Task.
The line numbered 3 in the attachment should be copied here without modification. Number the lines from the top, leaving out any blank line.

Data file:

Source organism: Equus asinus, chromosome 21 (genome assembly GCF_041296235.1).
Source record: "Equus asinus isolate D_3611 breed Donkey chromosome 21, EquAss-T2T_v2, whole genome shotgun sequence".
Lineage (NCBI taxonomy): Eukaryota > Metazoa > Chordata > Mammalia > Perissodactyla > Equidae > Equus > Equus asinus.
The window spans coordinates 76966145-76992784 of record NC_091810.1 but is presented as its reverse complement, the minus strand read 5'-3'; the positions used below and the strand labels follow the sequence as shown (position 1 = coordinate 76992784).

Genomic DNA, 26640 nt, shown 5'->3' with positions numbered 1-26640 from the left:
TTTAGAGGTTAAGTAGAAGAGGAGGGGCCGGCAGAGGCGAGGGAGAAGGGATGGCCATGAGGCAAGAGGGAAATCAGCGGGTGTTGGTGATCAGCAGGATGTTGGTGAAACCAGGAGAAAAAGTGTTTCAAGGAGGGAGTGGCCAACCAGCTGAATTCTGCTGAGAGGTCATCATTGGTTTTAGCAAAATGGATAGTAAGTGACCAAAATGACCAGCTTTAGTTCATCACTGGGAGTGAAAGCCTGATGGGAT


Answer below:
Lineage (NCBI taxonomy): Eukaryota > Metazoa > Chordata > Mammalia > Perissodactyla > Equidae > Equus > Equus asinus.